October 24, 2022 / Riskline Informer

Qatar will host the World Cup, but football should not be the main concern

Actions by the Qatari government to improve its reputation and geopolitical standing along with credible accusations of human rights abuses mark the first time the World Cup will be held in the Middle East.

By Marco Túlio Lara


The FIFA World Cup is set to kick off in Qatar on 20 November. Football fans worldwide eagerly anticipate an event that promises intense emotions and athletic excellence on the field. However, multiple issues continue to bedevil host country Qatar, the most prominent being accusations of “sportswashing” and human rights abuses. As well as its still tenuous diplomatic standing with its neighbours.

With less than a month left before the first kick-off, more people are prioritizing international criticism over the football spectacle.


Qatar is an authoritarian regime according to the 2021 Democracy Index. It has regulated civil liberties and a weak Consultative Assembly that acts as a rubber stamp for the monarchy. Authoritarian states often use soft power, including sports, to mitigate the perception of repression in a globalized world.

“Sportswashing” attempts to shift focus from a lack of domestic freedoms to more attractive and socially accepted activities to improve a country’s international reputation through sports. It is a strategy that Qatar and its neighbours are very familiar with. United Kingdom (UK) football clubs Manchester City and Newcastle United are de facto owned by the United Arab Emirates (UAE) and Saudi Arabian governments, respectively. In 2011, Qatar joined the trend by purchasing the French club Paris Saint-Germain while the national flag carrier Qatar Airways sponsors multiple European and South American clubs.

The previous year, the emirate was awarded the right to host the 2022 World Cup, marking the first time one of the most watched events on the planet will be held in the Middle East and an Arab-majority country. These two huge Qatari moves into the world of sports attempt to advance foreign policy through soft power and win hearts and minds worldwide.

The Gulf rift

The Qatari attempt to stand out in the region with an independent foreign policy has been strongly condemned by its neighbours, and in June 2017, Saudi Arabia, the UAE, Bahrain and Egypt launched a blockade of the emirate. The four countries cut diplomatic ties with Qatar, prohibited it from using their airspace and sea routes, and Saudi Arabia blocked access to Qatar’s sole overland border crossing.

The coalition listed 13 demands for Qatar to end the blockade. These included issues like relations with Iran and Turkey, supporting political Islamist movements such as the Muslim Brotherhood, and broadcasting Al Jazeera and other media outlets. Prolonged diplomatic tension would have made hosting the World Cup exceedingly challenging due to logistical difficulties.

However, in January 2021, the rift came to a close despite Qatar complying with none of the measures established by the blockading countries. The perception that the blockade was not working – Qatar’s economy performed well despite the crisis – and Saudi Arabia’s wish to improve relations with incoming United States (US) President Joe Biden led to the end of the crisis. This represented a big geopolitical win for Qatar, but also that the tensions that triggered the rift in the first place were not resolved, making a renewed fracture possible down the road.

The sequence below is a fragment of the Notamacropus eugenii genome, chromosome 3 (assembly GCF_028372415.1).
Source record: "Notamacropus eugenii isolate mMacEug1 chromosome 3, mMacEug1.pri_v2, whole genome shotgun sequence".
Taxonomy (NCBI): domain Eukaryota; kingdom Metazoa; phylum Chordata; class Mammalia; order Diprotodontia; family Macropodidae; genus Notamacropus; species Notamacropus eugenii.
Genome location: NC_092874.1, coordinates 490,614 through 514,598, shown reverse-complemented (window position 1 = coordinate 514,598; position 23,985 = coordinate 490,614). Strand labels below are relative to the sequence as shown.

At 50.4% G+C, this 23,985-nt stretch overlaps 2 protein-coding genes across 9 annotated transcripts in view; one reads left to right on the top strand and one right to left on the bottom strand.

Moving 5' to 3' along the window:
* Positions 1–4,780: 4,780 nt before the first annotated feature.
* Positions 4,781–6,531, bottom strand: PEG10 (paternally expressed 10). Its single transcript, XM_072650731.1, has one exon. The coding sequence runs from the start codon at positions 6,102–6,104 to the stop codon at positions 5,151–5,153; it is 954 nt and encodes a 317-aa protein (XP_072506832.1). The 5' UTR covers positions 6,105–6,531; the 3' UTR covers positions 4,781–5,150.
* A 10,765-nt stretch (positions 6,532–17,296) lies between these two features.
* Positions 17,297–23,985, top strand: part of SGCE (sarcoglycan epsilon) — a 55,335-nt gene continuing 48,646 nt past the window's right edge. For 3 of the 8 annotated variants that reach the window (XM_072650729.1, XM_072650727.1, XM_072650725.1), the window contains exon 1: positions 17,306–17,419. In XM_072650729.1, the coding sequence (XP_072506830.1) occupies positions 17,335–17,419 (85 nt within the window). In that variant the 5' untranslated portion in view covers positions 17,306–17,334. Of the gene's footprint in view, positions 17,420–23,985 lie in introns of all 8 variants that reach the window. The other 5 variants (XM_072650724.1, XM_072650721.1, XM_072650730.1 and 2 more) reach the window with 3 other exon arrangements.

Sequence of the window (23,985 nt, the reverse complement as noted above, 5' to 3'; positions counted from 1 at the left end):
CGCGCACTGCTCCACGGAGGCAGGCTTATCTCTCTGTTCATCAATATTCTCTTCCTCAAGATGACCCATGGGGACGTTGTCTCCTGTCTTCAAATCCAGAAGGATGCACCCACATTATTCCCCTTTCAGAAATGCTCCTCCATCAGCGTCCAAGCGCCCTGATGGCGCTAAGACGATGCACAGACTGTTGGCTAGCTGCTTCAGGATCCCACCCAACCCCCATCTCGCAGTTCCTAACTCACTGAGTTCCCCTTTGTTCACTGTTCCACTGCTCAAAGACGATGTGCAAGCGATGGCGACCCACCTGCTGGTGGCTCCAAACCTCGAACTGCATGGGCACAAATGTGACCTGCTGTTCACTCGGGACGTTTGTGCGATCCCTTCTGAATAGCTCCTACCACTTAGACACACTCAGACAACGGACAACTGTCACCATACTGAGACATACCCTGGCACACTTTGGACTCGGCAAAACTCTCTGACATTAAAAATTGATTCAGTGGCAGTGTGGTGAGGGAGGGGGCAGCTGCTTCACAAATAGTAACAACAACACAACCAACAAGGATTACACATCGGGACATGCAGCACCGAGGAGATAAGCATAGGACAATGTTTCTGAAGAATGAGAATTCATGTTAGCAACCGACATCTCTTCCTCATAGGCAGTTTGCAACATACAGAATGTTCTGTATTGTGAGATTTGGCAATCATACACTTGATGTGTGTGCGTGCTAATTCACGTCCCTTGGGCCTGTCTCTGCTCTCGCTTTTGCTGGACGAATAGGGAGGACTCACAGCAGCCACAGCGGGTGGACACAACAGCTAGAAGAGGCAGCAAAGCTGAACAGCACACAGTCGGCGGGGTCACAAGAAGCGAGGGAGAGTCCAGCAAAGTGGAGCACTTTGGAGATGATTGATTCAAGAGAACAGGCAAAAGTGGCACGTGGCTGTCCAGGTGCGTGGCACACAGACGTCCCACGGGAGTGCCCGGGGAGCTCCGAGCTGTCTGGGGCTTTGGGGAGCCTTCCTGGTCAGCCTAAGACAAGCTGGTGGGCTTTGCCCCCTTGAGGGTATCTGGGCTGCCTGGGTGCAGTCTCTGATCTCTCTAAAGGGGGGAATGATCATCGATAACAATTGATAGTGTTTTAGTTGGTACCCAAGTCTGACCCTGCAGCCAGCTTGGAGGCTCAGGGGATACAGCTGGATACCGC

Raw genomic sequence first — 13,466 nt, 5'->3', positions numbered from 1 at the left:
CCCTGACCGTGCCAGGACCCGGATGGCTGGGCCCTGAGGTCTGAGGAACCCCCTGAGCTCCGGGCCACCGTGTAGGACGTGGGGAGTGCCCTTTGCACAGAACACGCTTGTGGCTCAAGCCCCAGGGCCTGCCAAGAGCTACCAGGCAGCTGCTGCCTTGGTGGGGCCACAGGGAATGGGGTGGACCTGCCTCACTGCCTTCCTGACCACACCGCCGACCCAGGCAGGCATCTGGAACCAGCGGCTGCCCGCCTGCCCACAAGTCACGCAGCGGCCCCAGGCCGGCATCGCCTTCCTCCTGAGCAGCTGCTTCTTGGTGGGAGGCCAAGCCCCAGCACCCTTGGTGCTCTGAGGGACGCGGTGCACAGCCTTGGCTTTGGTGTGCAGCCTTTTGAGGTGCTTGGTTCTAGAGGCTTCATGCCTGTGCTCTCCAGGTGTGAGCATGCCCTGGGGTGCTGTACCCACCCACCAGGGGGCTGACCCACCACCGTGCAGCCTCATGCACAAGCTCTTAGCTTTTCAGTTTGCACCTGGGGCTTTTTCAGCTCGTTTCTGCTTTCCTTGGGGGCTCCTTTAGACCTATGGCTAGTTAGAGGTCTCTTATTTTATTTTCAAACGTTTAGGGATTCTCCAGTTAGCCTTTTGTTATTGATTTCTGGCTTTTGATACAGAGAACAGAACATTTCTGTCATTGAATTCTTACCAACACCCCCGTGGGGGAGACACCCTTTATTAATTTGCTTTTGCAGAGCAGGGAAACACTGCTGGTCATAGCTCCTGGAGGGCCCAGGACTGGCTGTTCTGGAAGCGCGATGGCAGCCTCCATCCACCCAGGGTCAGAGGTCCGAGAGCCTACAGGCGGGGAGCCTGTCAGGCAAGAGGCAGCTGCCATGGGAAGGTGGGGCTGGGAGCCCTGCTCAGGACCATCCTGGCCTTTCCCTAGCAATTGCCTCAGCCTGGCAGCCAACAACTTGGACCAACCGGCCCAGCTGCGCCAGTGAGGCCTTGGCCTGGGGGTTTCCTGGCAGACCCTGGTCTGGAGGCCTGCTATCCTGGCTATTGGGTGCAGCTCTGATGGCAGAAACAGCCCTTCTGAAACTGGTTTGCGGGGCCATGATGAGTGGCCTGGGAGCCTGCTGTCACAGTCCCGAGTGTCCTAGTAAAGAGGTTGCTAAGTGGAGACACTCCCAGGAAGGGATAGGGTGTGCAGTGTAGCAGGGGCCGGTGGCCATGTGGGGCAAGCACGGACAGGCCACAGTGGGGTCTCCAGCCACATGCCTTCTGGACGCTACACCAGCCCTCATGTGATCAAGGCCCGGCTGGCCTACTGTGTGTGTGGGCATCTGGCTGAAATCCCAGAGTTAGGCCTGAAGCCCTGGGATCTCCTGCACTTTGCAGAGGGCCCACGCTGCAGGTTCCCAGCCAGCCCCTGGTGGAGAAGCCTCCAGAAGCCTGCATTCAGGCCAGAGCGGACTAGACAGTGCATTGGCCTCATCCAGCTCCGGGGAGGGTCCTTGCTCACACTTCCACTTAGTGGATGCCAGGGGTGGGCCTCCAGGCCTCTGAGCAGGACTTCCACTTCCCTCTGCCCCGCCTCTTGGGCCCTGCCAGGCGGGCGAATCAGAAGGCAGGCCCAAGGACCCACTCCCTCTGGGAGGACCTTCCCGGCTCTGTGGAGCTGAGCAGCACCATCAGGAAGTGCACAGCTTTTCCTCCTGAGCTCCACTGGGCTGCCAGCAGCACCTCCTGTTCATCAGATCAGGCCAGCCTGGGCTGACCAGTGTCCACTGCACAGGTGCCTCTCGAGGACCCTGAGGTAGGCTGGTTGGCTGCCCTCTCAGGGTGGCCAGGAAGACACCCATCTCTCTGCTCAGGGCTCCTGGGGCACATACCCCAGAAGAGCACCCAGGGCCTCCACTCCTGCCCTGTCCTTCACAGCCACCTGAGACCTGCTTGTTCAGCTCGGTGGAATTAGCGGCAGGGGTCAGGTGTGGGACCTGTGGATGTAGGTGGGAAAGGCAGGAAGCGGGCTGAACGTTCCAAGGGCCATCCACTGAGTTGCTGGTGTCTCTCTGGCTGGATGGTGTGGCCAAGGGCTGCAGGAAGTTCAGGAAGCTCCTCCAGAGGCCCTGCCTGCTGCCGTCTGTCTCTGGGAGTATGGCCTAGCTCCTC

Accusations of human rights abuses

Hosting the World Cup has been a lot of work. New stadiums, transport facilities, and multiple hotels are under construction, employing thousands of foreign workers from South and Southeast Asia. Numerous credible reports highlighting human rights abuses against these migrant workers during the event’s preparation have drawn significant international criticism.

Reports indicate that migrant workers have faced dire situations. These include instances of unpaid wages and restrictions preventing them from joining or forming trade unions. Changing jobs without their employer’s authorization has proven difficult, and accessing justice has been a protracted ordeal in many cases. Additionally, these workers often face the burden of exorbitant recruitment fees and the confiscation of their passports. Participating in protests led to deportations, and reports highlighted issues of long work hours and forced labor among these individuals. The staggering death toll of at least 6,750 migrant workers in Qatar stands as a tragic outcome of World Cup preparations. This number is likely an underestimate of the actual death toll.

Qatar faced backlash in 2017 for work exploitation. They signed a deal with the International Labour Organization (ILO) to address the issue. Since then, new laws have been introduced to improve conditions for migrant workers. However, concerns remain as reports suggest restrictions on journalistic accreditation and press coverage. Reports indicated that the Qatari government’s several restrictions will effectively limit the press to talk strictly about football.

Unsurprisingly, the issue remains front and centre for human rights campaigners. The Danish national team announced that its players will be wearing protest jerseys during the matches. A symbolic but significant gesture that could generate further protests in light of Qatar’s human rights record. The question remains as to how studiously these labour reforms will be upheld once the fans and the world’s attention move on after the World Cup.


Despite excited football fans all over the world with less than a month to go before the World Cup kickoff in Qatar. The event seems to have been drawing more attention due to geopolitical and human rights issues than its sporting aspect.

Marco Túlio Lara is a Brazil-based political and security risk analyst covering Latin America.

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